Spherically bent silicon crystal x-ray analyzers have been employed in high-resolution inelastic x-ray scattering experiments to increase the counting efficiency due to the small cross-section of the inelastic scattering processes of interest.  In these bent analyzers, strain causes a distribution of lattice spacing, limiting the achievable energy resolution. Hence, the silicon wafers were diced using precision diamond saws into an array of ~1x1 mm2 blocks, and then acid etched to remove the saw damage, leaving blocks ~0.6x0.6 mm2 glued to a spherical concave substrate. With this method, meV energy resolution has been demonstrated with a bending radius of 6.5 m. 
We seek to optimize the dicing process using the technique of deep reactive ion etching (DRIE) to develop highly efficient crystal analyzers. Ideally, each individual block subtends an angle that matches the acceptance (Darwin width) of the silicon reflection. This requires block sizes of about 500 μm2. DRIE offers the flexibility of selecting the block size, with finely controlled groove widths (i.e., minimal loss of material), and hence the possibility of controlling the energy width.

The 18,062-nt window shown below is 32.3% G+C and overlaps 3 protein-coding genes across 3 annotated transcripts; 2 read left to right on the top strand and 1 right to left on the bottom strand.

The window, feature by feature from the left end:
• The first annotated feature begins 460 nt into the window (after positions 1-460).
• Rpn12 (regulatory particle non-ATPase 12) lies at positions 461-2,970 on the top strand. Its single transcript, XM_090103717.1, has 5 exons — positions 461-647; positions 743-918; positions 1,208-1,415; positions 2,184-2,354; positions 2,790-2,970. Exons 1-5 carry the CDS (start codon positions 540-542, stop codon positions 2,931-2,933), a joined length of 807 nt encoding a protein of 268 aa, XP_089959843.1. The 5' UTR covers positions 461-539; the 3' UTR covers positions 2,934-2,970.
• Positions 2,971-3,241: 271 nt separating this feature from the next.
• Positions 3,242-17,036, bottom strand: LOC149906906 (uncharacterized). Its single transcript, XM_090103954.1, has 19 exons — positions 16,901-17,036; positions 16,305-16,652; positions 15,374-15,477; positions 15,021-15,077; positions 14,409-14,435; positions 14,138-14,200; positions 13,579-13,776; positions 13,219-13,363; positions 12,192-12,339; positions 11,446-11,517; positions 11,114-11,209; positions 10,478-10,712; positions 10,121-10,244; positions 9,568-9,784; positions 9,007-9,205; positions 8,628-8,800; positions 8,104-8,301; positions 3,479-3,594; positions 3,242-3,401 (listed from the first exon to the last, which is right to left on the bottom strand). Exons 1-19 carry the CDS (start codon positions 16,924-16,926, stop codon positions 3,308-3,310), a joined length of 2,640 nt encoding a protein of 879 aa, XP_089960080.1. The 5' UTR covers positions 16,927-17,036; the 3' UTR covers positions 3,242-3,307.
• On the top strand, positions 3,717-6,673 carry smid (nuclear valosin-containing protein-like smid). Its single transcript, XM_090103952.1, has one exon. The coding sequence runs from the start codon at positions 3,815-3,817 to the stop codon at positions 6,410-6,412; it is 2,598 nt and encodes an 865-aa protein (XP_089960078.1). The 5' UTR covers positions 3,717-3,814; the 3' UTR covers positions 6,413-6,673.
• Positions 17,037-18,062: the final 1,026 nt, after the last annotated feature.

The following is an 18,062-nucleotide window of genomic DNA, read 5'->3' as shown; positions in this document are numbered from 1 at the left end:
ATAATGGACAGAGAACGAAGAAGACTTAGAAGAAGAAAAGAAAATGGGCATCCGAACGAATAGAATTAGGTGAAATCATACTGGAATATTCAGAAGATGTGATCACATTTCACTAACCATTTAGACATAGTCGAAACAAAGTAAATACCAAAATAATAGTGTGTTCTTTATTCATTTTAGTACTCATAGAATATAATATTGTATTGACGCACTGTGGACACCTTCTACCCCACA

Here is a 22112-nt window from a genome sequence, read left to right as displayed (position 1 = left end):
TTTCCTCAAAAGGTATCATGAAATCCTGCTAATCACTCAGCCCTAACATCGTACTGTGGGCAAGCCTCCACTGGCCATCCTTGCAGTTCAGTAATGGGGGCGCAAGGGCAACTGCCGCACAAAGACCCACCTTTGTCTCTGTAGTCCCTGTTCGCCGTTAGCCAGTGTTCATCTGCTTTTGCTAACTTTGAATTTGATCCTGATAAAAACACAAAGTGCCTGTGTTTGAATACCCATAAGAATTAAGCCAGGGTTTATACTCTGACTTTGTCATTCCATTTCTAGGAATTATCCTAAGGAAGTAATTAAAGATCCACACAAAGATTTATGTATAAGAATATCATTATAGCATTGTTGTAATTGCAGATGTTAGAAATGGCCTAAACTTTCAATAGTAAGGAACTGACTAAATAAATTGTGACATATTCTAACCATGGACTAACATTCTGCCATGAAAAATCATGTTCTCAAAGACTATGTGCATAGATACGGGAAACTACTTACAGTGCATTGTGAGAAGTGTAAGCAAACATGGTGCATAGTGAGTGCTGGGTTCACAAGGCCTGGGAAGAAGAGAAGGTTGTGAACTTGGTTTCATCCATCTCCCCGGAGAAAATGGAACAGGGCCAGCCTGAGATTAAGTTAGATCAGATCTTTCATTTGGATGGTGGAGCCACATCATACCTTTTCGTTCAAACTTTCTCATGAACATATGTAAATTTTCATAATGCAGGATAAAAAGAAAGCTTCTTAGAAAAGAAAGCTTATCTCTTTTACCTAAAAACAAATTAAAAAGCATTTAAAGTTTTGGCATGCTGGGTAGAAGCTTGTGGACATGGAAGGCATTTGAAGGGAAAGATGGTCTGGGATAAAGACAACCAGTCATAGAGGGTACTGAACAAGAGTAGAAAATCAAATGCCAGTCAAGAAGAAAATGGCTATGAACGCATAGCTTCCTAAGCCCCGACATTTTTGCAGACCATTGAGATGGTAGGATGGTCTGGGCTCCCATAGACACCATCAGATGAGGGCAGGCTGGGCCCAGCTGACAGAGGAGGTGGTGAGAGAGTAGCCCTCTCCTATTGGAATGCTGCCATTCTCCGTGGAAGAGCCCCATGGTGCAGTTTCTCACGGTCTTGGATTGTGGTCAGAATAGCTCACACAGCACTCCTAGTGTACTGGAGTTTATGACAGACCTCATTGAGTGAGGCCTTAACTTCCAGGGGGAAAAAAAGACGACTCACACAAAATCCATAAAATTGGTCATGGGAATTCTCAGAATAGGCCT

We have made a prototype analyzer using DRIE with block size of 470 μm2, groove widths of 30 μm, and about 500 μm deep. The wafer was then bent and glued to a glass substrate with 2-meter radius. Tests showed encouraging results, with the DRIE analyzer performing at the 100 meV level. Details of the process and further refinements will be discussed.